By: Caroline Xhaferri
Ford’s Conservative government introduced its first long-term strategy termed the 2018 Ontario Economic Outlook and Fiscal Review, designed to reduce the Province’s deficit and to “help people make ends meet”. Rent control policies in Ontario plays a vital role in mitigating the effects of changing demographics as a result of global attractiveness as a place of economic growth, in a province booming with new developments in major cities like Toronto and soaring housing prices. Changes in existing rent control policy was one of the most pressing issues arising from the new fiscal plan.
As it currently stands, Landlords may increase rent by 1.8% between January 1st and December 31st, 2019, and only 12 months prior to the last rent increase or the tenant’s move-in date. The mere caps on rental increases are not the forefront of the controversy. What is unique about Ford’s new legislation is the removal of rent controls for newly-built or newly-converted rental units. New developments and new residential units on the market as of November 2018 are no longer subject to rent control legislation in place prior to their development. Thus, the legislation offers protection to existing tenants, and little protection to those wishing to enter the market.
For a short period of time, existing Tenants residing in residential units are protected under the legislation. It is only until their rental agreement expires or they desire to leave that the new rent control will affect them.
High income earners
Lax rent control allows for higher income earners to snag precious real estate in larger cities like Toronto and Ottawa. Low income earners who are already paying an upward of 30% of their income on rental units will continue to feel the effects of isolation from the downtown core and prominent areas of the city.
Landlords and Developers
Ontario is experiencing an unprecedented housing supply shortage. Rent control was initially introduced to protect low income earners and young adults hoping to live in major cities. The Liberal’s defensive approach protected tenants from being pushed out of residency as a result of the looming threat of housing supply shortage created by unstable housing prices. Rent control for a Conservative government, on the other hand, has become the scapegoat of the existing low housing supply. According to Ford, lax rent control would combat the issue by freeing up residential units to those who can “rightfully” afford it. Evidence suggests that the approach not only further restricts housing supply, but discourages diverse migration to major cities, furthers the gap between lower and higher income residents, and offers no security for Tenants.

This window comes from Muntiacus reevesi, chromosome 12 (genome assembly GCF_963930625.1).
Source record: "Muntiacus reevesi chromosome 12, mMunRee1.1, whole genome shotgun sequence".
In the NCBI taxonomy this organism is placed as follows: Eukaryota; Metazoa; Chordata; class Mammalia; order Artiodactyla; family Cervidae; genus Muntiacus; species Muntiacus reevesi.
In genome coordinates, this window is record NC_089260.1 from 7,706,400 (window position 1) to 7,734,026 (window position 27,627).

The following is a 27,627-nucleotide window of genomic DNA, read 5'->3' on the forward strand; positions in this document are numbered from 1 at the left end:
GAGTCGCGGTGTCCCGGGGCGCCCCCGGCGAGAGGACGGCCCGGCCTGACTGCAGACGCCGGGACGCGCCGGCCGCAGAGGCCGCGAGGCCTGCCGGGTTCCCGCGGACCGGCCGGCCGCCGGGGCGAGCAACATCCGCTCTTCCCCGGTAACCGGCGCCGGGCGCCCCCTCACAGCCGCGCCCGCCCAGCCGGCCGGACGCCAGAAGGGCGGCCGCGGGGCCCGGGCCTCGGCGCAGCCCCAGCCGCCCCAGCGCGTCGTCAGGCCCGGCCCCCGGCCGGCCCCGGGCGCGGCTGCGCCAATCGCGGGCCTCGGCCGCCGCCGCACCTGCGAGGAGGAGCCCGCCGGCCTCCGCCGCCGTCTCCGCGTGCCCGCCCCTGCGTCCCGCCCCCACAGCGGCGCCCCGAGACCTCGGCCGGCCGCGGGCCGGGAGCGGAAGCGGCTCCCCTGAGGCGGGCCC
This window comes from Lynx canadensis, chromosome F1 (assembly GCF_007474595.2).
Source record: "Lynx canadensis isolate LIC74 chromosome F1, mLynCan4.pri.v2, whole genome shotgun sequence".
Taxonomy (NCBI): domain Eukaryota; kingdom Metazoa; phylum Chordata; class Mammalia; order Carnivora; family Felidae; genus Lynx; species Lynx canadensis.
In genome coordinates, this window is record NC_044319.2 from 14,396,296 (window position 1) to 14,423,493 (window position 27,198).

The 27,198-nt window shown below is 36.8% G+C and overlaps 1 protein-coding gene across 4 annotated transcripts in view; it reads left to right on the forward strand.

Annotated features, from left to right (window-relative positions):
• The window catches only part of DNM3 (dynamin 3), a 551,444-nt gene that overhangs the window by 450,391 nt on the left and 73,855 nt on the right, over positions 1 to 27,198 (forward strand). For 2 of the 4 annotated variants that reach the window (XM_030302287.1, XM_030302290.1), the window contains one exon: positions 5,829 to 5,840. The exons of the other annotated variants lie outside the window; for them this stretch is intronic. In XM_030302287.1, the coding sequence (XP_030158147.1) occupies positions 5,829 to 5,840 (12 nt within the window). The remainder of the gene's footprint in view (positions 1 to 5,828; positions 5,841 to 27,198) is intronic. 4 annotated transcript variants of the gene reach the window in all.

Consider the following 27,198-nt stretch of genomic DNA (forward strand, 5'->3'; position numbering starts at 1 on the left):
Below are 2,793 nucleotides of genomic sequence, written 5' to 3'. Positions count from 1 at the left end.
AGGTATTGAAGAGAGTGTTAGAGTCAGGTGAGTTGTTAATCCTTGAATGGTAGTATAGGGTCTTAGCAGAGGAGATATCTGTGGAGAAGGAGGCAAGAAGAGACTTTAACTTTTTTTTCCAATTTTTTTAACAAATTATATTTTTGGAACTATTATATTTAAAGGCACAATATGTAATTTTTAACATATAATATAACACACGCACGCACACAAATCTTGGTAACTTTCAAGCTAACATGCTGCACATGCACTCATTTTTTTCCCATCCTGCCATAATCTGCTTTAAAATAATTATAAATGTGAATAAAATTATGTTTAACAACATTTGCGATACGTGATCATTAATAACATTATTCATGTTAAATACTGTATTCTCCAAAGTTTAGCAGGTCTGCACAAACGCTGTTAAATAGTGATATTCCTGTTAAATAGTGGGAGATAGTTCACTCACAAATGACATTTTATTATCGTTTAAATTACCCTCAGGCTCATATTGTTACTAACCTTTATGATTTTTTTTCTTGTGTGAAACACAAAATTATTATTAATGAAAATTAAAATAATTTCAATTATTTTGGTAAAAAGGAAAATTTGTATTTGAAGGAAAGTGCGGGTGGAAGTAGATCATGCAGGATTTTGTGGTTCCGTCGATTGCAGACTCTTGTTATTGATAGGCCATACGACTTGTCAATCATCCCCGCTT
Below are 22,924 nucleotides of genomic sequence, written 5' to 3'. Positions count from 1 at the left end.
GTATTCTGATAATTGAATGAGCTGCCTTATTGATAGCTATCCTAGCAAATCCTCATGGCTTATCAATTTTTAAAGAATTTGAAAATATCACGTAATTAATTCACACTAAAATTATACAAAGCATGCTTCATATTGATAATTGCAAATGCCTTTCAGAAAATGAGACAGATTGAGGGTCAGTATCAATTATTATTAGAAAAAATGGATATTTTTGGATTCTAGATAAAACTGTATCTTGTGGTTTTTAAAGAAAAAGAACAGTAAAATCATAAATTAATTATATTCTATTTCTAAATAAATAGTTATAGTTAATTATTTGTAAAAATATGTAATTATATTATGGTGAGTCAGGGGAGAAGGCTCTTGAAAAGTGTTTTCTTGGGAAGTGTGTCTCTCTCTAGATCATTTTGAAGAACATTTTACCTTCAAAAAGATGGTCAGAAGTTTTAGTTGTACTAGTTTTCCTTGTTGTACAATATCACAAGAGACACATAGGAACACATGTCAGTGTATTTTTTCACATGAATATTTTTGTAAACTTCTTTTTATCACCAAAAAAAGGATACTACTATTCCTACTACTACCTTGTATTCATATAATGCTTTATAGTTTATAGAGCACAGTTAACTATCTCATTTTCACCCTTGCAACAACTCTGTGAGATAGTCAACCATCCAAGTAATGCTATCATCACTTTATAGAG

Landlords and developers benefit the most from these new rent controls. Prices on new available for rent units are unrestricted, and within a year, landlords can choose to raise the rent according to their own discretion. Developers are encouraged to continuously build luxurious, vacant, high income rental units as the return on these units are subject to no restriction. In addition, Landlords can refurbish old residential units to characterize them as “newly converted”; a loophole to take advantage of lax rent controls.
What is being done elsewhere?
Developers’ outcry against British Columbia’s strict rental controls are mere whistles in the wind. The argument that rent control forces developers to re-evaluate their investments and delay existing projects have little to no influence on B.C’s attempt to mitigate the housing affordability crisis. Vancouver especially has created individual task forces to monitor and assess the real time effects of changes of rent control in the city and are set to make recommendations in the upcoming months. Considering Vancouver’s stance on housing affordability is one largely based off of public engagement, residents are hopeful that their concerns will be heard and tailored too.
New York and San Francisco have adopted specialized rent control policies that branch out into complex policies based on demographic specifications including on neighbourhood location, income, year built, units within residents, and developers, amongst others. Policies on rent control dictate aspects such as when rent control comes into effect, when it does not apply, caps on rent increase, procedures for new developers, and regulations applicable to landlords. These policies have successfully regulated the booming housing market the cities have experienced in the last decade. NYC and San Fran are real time examples of routes rent control can adopt considering places like Toronto are following suit of expansive housing demand and low supply.
Ontario’s new rent control policies does little to alleviate the issue of affordable housing in major cities like Toronto. Further, it does virtually nothing for those looking to get into the city, who face little housing supply and high prices. Residents would benefit by making their concerns heard and demanding a fair and just assessment of the housing affordability situation in Ontario as a result of these changes. The overarching threat of developers taking over our housing market is fast approaching, and we must take action to ensure it is stopped in it’s tracks. c
Caroline Xhaferri is a first year Master of Public Policy candidate at the University of Toronto’s Munk School of Global Affairs and Public Policy, with a Honours Bachelor of Arts in Criminology & Ethics, Society and Law from the University of Toronto. Caroline is passionate about urban policy, planning and development, and municipal affairs.